In this study, we investigated the convergence performance of GPS + Galileo PPPRTK using two networks with different scales. As far as the accuracy assessment of the interpolated ionospheric corrections is concerned, for the network with 165km spacing, the proportion of the GPS SD ionospheric residuals within 0.30 TECU was 85.2%, while that of the Galileo SD ionospheric residuals was 81.7%. For the network with 50km spacing, the proportion of GPS SD ionospheric residuals within 0.30 TECU was 95.9%, while that of the Galileo SD ionospheric residuals was 82.8%. The difference in the proportions of SD ionospheric residuals between the 165km network and the 50km network was associated with the ionospheric modeling errors. The errors mainly depend on the distance between stations (Xiang et al. 2020). Meanwhile, it is also noted that the ionospheric parameters not only have uncertain random variations but also contain the receiver’s DCBs. When different receiver types are used for the stations in the reference network, the interpolated slant ionospheric delays derived from can be affected due to the large differences of receiver’s DCBs. Therefore, these ionospheric delays containing the receiver’s DCBs may not be suitable for direct interpolation of ionospheric delays, because the relationship between the spatiotemporal variation characteristics of DCBs and the ionospheric delays needs further research. From the perspective of ionospheric modeling, the impact of the receiver’s DCBs can be eliminated by using the SD ionospheric delays between satellites. However, as we know, the reference satellite can only be viewed by the reference network and user station within a certain range. When it exceeds a certain range, this method may be invalid for the ionospheric modeling of widearea PPPRTK. Hence, to maintain a high degree of selfconsistency between the reference network and user component of PPPRTK, the best strategy to resolve the receiver’s DCBs is to apply the global ionospheric maps (GIMs), which are considered initial values to constrain the ionospheric parameters in UCPPP model. Therefore, the receiver’s DCBs can be effectively separated from the slant ionospheric delays. Correspondingly, when the user utilizes the interpolated slant ionospheric delays, the receiver’s DCBs can also be estimated in the UCPPP model, which does not affect the model strength of PPPRTK. In addition to the effect of the receiver’s DCBs, the condition of the observation, reference network scales may affect the degree of agreement between interpolated slant ionospheric delays derived from the reference network and selfestimated slant ionospheric delays estimated from user components. On the other hand, in this study, the DIM uses the empirical scale factor to compensate for the effect of interstation distance on the accuracy of the interpolated ionospheric delays. Li et al. (2014b) gave a variable range of empirical scale factors from 0.3 to 3 mm/km. Odijk (2000) took 0.57 mm/km as the scale factor to research the Californian network. However, the empirical accuracy of interpolated ionospheric corrections may not effectively mitigate the impact of ionospheric delays in the UCPPP model. Hence, it is necessary to propose an ionospheric modeling method that is suitable for various networks of different scales and eliminates the impact of the receiver’s DCBs. More importantly, this model should adequately reflect the random variation characteristics of the ionospheric delays.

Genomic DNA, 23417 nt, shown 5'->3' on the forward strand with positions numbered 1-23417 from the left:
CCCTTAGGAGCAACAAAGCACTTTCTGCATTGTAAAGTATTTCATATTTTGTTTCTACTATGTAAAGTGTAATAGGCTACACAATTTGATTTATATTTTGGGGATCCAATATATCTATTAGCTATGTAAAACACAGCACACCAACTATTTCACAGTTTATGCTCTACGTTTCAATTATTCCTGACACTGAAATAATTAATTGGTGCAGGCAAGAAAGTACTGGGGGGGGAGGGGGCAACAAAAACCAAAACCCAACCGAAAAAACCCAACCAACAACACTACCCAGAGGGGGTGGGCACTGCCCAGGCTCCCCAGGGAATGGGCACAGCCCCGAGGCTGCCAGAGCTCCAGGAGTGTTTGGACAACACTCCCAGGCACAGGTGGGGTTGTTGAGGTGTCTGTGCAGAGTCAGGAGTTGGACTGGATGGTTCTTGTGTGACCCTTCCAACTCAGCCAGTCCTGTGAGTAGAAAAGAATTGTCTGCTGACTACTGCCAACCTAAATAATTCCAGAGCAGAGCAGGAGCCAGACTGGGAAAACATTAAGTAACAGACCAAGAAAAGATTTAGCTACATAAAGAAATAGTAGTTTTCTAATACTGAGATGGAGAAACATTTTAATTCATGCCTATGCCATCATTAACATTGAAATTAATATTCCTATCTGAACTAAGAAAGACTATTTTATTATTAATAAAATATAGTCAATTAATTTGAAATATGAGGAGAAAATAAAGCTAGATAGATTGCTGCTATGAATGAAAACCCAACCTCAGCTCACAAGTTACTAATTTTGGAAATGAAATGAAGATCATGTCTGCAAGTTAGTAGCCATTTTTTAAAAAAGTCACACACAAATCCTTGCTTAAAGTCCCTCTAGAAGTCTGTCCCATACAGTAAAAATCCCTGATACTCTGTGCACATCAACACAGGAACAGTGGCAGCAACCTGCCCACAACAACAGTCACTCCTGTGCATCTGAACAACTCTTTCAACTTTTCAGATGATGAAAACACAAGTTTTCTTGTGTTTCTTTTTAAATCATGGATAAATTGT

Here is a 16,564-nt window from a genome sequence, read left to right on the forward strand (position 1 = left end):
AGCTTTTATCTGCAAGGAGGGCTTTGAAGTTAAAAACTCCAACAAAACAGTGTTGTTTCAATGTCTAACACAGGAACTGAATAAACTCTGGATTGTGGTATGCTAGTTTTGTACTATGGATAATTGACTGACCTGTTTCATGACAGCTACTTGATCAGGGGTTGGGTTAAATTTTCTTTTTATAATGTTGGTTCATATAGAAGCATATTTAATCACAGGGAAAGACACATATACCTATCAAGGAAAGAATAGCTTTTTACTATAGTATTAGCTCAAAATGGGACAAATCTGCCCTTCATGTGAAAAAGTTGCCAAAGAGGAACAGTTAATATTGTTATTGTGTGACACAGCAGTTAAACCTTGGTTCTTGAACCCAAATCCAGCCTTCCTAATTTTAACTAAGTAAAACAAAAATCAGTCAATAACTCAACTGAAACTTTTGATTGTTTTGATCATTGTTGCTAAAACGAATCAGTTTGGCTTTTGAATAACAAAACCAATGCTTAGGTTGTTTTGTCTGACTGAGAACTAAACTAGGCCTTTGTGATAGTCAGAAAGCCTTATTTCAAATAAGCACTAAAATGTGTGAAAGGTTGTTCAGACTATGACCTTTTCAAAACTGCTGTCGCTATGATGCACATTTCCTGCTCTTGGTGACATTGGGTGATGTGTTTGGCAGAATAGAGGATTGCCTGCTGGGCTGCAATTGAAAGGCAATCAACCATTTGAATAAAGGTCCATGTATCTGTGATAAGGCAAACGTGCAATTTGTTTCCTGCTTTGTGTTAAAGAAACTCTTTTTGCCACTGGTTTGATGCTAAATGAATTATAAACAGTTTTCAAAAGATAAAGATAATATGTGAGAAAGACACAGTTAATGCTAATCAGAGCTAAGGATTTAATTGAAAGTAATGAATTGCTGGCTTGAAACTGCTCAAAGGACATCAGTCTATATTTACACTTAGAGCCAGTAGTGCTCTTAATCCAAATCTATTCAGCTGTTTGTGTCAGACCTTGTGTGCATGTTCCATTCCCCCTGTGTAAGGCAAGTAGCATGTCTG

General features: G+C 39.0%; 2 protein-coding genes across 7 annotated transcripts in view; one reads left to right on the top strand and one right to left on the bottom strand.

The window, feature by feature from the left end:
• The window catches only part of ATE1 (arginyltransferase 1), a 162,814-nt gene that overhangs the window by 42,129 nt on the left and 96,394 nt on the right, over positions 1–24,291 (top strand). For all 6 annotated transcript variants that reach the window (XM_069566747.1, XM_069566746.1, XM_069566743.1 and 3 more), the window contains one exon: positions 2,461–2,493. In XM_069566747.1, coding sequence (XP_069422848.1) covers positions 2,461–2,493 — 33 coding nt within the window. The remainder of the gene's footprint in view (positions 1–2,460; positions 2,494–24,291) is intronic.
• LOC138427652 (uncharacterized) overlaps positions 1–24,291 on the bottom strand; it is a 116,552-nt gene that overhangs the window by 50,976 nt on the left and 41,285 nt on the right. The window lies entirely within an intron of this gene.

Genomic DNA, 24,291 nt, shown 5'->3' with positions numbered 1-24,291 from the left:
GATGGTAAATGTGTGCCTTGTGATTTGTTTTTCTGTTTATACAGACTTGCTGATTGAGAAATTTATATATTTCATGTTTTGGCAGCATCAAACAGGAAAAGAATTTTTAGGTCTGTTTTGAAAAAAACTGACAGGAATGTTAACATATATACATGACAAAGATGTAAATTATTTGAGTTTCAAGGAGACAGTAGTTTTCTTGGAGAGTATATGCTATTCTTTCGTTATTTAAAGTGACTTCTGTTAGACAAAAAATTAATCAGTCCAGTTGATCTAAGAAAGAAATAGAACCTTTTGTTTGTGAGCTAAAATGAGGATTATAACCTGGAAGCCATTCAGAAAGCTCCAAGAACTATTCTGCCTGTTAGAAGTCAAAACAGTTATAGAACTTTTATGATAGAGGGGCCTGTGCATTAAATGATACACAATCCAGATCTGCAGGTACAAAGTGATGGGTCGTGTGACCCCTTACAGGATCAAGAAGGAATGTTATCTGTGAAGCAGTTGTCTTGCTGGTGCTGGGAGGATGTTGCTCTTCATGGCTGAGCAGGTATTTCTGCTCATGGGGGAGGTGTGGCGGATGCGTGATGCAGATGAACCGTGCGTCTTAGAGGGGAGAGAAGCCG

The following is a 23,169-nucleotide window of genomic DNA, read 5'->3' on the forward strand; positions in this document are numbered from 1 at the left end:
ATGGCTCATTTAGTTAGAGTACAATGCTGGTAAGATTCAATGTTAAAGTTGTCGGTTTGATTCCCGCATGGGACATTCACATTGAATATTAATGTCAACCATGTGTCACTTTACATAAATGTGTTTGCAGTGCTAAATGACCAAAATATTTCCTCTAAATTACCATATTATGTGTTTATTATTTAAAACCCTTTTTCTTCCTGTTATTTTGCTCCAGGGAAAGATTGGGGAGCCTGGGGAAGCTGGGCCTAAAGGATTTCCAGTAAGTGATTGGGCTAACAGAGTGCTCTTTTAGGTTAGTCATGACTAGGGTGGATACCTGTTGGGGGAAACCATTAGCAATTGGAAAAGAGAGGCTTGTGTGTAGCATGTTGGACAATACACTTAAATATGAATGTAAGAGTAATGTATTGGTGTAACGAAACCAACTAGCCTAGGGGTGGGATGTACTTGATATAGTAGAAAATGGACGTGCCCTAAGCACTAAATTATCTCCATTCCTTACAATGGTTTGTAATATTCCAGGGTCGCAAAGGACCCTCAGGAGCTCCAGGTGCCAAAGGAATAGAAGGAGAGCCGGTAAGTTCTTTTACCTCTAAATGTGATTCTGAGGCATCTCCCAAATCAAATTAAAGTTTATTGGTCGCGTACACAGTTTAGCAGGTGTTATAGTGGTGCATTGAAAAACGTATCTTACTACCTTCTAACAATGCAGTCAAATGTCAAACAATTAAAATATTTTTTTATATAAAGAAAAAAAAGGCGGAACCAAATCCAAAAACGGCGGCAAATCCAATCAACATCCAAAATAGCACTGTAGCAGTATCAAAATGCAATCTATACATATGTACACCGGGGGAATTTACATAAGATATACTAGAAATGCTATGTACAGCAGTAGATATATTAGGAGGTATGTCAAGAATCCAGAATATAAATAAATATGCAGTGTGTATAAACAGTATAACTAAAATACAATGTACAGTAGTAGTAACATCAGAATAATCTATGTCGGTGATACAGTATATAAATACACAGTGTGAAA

In terms of the convergence performance of PPPRTK, for the 165km network, it took 2.5 and 2.0 min for the GPSonly and integrated GPS + Galileo observations to achieve the 10cm threshold for the 90th percentile horizontal positioning errors. Using the slant ionospheric corrections derived from the network with 50km spacing, the GPSonly, and integrated GPS + Galileo PPPRTK achieved convergence in the horizontal direction within 2.0 and 1.5 min at the 90% confidence level. The PPPRTK convergence time was further reduced by utilizing the GPS and Galileo observations together. Meanwhile, it has been noted that when the scale of the network becomes larger, the convergence time of PPPRTK will become longer to some extent. This has already been verified in Psychas and Verhagen (2020). The GPSonly PPPRTK using regional ionospheric corrections derived from the network with 165km spacing achieved convergence in the horizontal direction within 2.5 min at the 90% confidence level. Similar results have also been found in Banville et al. (2014), which indicates our results are reliable. This suggests that our results may provide a reference for studying the convergence performance of multiGNSS PPPRTK based on networks with different scales.